De Profundis ~ from Georges Rouault’s series, ‘Miserere et Guerre’
In his fifty-eight print series titled Miserere et Guerre, the French Expressionist painter Georges Rouault struggled over a thirty-five year period with issues of faith, the suffering of Christ, and human cruelty.
A retrospective of Rouault’s work, “This Anguished World of Shadows,” was held in 2006 at the Museum of Biblical Art in New York City. Writing about the exhibit, the Museum says:
The brutal, contemporary images of the series — which are, in part, a reaction to the almost unimaginable destruction in France during World War I — become even more poignant when one realizes that, by the time they were published, the artist had lived through World War II as well, and witnessed the almost total transformation of Europe and of French society.
Their ultimate message is a testament to Rouault’s overriding belief in the redemptive power of suffering.
The title of Plate 47, De Profundis, translates as “from the depths,” a phrase which serves to open Psalm 130, one of fifteen Songs of Ascents contained within the Old Testament. Ascension or pilgrimage songs (in Hebrew, Shirei ha Ma’alot) were sung on the occasion of the great feasts of pilgrimage: Passover, Shavuot and Sukkot. They first would have been sung on the way to Jerusalem: then, on the steps of the Temple. Today, The Psalm often is included in Christian Good Friday services.
(Psalm 130: A Song of Ascents)
Out of the depths I cry to you, O Lord.
O Lord, hear my voice.
Let your ears be attentive
to the voice of my pleas for mercy.
If you, O Lord, should mark iniquities,
O Lord, who could stand?
But with you there is forgiveness,
that you may be feared.
I wait for the Lord, my soul waits,
and in his word I hope;
my soul waits for the Lord
more than watchmen for the morning,
more than watchmen for the morning.
O Israel, hope in the Lord.
For with the Lord there is steadfast love,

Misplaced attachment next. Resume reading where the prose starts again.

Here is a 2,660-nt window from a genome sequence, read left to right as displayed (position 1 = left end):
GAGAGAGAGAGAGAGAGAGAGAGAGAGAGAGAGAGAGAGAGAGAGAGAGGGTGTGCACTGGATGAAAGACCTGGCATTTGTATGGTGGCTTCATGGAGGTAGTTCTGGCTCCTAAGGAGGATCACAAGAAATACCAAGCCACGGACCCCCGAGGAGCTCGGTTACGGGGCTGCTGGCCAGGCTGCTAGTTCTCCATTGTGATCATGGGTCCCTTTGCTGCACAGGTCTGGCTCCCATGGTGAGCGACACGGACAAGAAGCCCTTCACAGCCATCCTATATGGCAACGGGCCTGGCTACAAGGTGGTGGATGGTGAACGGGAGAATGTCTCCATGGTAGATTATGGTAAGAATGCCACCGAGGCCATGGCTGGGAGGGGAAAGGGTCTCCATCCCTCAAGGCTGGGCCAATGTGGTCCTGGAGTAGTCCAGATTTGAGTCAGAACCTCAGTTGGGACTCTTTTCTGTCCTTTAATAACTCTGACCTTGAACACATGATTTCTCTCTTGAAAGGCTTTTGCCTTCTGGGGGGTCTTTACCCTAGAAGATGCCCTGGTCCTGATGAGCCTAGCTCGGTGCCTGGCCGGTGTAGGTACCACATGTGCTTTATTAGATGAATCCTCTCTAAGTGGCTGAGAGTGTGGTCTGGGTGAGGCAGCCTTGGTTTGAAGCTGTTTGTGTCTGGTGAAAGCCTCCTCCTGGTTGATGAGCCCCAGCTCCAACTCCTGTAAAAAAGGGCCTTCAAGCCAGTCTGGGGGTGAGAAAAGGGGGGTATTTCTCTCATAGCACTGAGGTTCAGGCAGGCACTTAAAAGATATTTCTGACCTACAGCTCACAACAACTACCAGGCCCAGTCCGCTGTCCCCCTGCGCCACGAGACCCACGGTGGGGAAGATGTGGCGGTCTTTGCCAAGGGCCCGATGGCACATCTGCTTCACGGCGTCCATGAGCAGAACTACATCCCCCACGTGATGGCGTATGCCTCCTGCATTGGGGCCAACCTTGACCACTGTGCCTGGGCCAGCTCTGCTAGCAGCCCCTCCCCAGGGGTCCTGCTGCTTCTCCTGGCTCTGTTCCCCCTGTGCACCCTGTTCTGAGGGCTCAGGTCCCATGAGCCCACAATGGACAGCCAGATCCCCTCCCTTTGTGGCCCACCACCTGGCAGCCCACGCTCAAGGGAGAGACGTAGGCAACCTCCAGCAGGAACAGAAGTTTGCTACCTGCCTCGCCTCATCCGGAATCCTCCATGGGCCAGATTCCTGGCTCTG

and with him is plentiful redemption.
And he will redeem Israel
from all his iniquities.
Over time, a multitude of more contemporary writers took inspiration from Psalm 130. Christina Rossetti’s “De Profundis” is lighter, more oblique, while the letter written by Oscar Wilde during his imprisonment in Reading Gaol, also known as De Profundis, captures in words the same heaviness, despair, and longing that haunt Rouault’s images:
For us there is only one season, the season of sorrow. The very sun and moon seem taken from us. Outside, the day may be blue and gold, but the light that creeps down through the thickly-muffled glass of the small iron-barred window beneath which one sits is grey.
In East Coker, one of T.S. Eliot’s Four Quartets, the Psalmist’s realities are dressed in new and compelling imagery.
I said to my soul, be still, and let the dark come upon you
Which shall be the darkness of God. As, in a theatre,
The lights are extinguished, for the scene to be changed
With a hollow rumble of wings, with a movement of darkness on darkness,
And we know that the hills and the trees, the distant panorama
And the bold imposing facade are all being rolled away-
Or as, when an underground train, in the tube, stops too long between stations
And the conversation rises and slowly fades into silence
And you see behind every face the mental emptiness deepen
Leaving only the growing terror of nothing to think about;
Or when, under ether, the mind is conscious but conscious of nothing-
I said to my soul, be still, and wait without hope
For hope would be hope for the wrong thing; wait without love,
For love would be love of the wrong thing; there is yet faith
But the faith and the love and the hope are all in the waiting.
Wait without thought, for you are not ready for thought:
So the darkness shall be the light, and the stillness the dancing.
Whisper of running streams, and winter lightning.
The wild thyme unseen and the wild strawberry,
The laughter in the garden, echoed ecstasy
Not lost, but requiring, pointing to the agony
Of death and birth.
Being human — which is to say, being imperfect, contingent, and given to foolishness — we’re easily tempted to choose life’s surface over its depths. Unsatisfying fulfillment often appears more attractive than on-going emptiness; obsessive activity seems preferable to stillness; and false comfort offers itself as a reasonable substitute for the searing realities of destruction and death.
Still, as the Psalmist knew and artists affirm, the chaos of the depths also serves as a source of creativity and hope. Daring those depths is our challenge; learning to wait is our task.